The second exciting thing Dr. Marriott talked about were stem cells. Nerve cells, or neurons, can't divide or make copies of themselves at all. That is why if someone's spinal cord is cut, they are paralyzed below the cut and the spinal cord can't heal. Liver cells can divide, but they can only become liver cells. So the liver can heal itself from some damage, but liver cells can't create bone cells. Stem cells can divide and become any kind of cell in the body. They can become nerve cells, liver cells, bone cells or even other stem cells.

Like every thing else about biology, stems cells are more complicated than they first appear. Usually, only stem cells from embryos can become any cell in the body. We adults have stem cells, but each type of stem cell can only become a few different types of cells. Mesenchymal Stem Cells (MSC's) can become skin cells, neurons, connective tissue, cartilage, fat cells, bone cells, muscles, gut lining and lung cells.

Right now there is a large trial with about 160 subjects being conducted around the world to see if these Mesenchymal Stem Cells can help MS. The Canadian arm of the study is called MESCAMS and it will recruit 20 subjects in Winnipeg and 20 subjects in Ottawa. Just another example of amazing international research being done right here in Manitoba.

These subjects will have MSC drawn out of their hip bone and grown in a lab. Then half the subjects will have their own stem cells re-injected and the other half will have a sham infusion. Both groups will be followed for 6 months. Then they will switch and the sham group will receive stem cells and the stem cell group will get the sham. So unlike many trials, every subject will eventually get the real treatment, not just the placebo. We are hoping these stem cells will reduce the autoimmune attack on the nerve cells, and maybe, just maybe cause some healing or repair. Again very exciting, but years away from being available to someone with MS down the street in Dauphin.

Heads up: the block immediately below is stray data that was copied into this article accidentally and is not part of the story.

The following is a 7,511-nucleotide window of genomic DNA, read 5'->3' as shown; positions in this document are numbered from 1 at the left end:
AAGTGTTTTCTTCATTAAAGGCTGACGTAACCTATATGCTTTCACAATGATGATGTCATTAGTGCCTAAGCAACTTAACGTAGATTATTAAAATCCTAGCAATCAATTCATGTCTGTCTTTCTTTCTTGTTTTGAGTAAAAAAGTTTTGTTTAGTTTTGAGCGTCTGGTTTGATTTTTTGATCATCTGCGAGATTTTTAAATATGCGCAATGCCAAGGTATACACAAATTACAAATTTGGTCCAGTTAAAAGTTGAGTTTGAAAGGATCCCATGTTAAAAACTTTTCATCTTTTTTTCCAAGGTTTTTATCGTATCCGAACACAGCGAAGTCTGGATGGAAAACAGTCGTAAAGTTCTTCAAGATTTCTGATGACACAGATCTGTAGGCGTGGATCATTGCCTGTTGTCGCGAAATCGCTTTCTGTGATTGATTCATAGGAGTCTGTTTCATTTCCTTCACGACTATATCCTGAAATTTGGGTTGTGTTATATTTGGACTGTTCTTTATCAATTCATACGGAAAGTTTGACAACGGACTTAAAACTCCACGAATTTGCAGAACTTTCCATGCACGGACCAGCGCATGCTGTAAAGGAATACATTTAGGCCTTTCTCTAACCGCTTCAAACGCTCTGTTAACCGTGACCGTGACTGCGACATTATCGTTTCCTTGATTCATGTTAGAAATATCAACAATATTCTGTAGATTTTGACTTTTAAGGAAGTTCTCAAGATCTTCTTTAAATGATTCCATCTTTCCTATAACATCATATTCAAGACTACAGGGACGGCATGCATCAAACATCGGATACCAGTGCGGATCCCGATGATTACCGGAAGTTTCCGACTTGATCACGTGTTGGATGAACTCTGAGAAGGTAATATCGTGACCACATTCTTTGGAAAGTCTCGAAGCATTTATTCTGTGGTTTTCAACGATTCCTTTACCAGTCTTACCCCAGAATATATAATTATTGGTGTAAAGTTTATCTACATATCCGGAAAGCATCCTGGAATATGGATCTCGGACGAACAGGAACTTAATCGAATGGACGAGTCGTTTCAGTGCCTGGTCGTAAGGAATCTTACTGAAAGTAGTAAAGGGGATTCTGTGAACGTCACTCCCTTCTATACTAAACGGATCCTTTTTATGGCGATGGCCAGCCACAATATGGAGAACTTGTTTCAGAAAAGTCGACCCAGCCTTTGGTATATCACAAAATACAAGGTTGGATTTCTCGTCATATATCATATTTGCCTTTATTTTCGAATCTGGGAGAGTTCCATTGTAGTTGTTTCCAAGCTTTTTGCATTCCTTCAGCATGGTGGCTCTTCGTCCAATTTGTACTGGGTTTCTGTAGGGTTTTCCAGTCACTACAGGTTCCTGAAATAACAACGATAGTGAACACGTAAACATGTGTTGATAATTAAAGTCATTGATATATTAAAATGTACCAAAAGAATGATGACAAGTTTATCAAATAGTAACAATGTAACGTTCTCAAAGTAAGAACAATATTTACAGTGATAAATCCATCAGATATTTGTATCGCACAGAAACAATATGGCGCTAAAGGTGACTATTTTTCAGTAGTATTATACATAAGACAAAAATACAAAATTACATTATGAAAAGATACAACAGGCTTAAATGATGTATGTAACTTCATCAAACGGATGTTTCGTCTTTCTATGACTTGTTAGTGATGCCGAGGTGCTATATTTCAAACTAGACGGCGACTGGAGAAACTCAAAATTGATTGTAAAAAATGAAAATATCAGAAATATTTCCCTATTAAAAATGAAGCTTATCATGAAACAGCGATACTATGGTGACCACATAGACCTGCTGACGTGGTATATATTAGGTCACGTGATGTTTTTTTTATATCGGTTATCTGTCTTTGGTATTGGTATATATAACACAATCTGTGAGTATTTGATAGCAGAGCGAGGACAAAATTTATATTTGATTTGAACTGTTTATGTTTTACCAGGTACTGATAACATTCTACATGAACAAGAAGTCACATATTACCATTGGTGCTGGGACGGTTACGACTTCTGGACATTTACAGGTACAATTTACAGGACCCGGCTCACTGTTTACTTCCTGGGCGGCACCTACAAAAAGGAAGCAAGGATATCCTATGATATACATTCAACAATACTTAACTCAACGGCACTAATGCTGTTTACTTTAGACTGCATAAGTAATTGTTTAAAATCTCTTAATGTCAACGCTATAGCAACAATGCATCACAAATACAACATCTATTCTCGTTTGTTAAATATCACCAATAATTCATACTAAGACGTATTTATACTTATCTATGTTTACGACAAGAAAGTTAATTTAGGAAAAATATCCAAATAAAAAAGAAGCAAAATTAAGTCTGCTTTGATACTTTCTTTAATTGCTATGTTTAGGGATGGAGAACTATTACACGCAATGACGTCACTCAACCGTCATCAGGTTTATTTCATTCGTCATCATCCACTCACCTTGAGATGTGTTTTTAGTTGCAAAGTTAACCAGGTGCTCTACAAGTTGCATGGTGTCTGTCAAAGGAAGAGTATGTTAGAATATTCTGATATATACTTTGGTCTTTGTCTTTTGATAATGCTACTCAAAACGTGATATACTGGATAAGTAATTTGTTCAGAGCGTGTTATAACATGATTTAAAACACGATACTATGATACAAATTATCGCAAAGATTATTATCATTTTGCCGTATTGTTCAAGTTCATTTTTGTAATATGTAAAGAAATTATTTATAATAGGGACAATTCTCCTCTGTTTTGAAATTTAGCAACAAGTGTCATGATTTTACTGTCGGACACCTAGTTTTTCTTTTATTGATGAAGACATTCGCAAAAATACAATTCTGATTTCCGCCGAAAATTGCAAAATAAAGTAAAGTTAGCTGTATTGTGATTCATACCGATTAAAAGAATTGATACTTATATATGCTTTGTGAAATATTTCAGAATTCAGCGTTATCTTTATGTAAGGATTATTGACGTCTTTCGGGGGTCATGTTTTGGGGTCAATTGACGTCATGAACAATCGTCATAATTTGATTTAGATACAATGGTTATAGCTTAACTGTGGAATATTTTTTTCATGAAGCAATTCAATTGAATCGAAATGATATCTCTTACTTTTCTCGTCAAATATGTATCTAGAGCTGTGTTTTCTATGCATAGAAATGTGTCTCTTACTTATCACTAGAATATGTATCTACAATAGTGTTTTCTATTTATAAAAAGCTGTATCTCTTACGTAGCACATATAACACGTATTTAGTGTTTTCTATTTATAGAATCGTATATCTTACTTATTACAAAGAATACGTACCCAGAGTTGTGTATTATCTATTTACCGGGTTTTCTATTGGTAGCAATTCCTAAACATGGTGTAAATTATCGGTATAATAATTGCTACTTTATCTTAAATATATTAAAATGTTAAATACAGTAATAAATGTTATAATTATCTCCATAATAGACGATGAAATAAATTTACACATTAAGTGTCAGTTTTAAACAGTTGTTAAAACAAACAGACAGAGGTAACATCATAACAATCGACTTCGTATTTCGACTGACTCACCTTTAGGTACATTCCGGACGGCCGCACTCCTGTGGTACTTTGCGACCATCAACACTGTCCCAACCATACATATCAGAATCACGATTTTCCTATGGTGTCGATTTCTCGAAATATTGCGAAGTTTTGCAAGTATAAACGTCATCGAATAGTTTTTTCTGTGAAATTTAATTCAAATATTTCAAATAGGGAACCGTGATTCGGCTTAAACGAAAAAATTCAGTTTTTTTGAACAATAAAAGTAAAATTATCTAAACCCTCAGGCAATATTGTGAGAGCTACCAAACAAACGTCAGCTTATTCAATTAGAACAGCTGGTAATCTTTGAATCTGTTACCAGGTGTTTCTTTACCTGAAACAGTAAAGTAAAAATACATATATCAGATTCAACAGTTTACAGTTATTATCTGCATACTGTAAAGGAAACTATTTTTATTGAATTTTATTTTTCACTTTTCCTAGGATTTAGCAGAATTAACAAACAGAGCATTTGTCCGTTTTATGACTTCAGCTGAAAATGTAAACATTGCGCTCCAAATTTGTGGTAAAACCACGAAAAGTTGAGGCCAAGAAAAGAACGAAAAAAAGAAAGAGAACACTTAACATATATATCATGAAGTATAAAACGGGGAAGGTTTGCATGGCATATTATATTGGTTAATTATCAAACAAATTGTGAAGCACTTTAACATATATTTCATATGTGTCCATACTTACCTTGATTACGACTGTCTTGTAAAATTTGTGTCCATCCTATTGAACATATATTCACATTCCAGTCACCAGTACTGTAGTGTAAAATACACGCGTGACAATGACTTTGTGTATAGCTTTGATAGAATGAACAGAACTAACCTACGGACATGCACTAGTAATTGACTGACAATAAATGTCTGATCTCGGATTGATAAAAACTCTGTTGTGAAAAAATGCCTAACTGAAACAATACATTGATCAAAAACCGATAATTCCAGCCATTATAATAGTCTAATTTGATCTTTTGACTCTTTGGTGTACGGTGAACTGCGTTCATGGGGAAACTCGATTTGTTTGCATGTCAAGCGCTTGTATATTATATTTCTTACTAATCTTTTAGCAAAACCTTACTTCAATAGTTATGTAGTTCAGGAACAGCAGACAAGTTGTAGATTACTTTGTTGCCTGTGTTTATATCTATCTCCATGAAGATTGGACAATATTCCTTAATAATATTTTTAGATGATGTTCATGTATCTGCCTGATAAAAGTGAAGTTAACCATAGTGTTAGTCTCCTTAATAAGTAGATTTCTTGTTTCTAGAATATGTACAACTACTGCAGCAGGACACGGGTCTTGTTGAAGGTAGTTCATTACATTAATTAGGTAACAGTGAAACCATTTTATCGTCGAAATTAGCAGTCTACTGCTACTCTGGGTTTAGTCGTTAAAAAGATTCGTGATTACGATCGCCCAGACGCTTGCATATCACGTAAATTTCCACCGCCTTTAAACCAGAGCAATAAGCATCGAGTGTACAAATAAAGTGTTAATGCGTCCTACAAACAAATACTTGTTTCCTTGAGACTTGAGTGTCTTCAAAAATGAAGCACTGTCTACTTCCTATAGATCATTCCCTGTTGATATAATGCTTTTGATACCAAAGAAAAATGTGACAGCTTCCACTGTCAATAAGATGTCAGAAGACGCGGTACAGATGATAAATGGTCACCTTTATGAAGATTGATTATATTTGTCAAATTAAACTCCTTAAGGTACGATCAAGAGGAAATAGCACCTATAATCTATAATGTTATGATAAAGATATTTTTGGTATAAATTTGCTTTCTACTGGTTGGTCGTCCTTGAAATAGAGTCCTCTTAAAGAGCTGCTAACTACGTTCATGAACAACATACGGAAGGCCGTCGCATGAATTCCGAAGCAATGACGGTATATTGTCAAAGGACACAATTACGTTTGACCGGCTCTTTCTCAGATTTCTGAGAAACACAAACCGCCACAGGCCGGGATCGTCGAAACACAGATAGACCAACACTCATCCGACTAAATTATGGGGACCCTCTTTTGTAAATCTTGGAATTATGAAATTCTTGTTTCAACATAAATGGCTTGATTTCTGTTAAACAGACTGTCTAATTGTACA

If you are the teenager of a frustrating parent who won't listen, like Emily, I suggest taking your parent for a walk. Walking should reduce the screen time of your over-exposed parent and get them some much needed exercise. It is even better if you take your parent on a walk with a purpose. The MS Walk at Clear Lake on Sunday, May 29 is a great choice. You can teach your parent some social responsibility by raising money for a disease that affects many Manitobans. You can teach your parent that some amazing research is being done right here in Manitoba to help end MS. It is good to teach your parent now that if they put in some effort now that they might be interesting people again when you are in your twenties and no longer know everything.

As always if you have any questions or concerns about these or other products, ask your pharmacist.

The information in this article is intended as a helpful guide only. It is not intended to be used as a substitute for professional advice. If you have any questions about your medications and what is right for you see your doctor, pharmacist or other health care professional.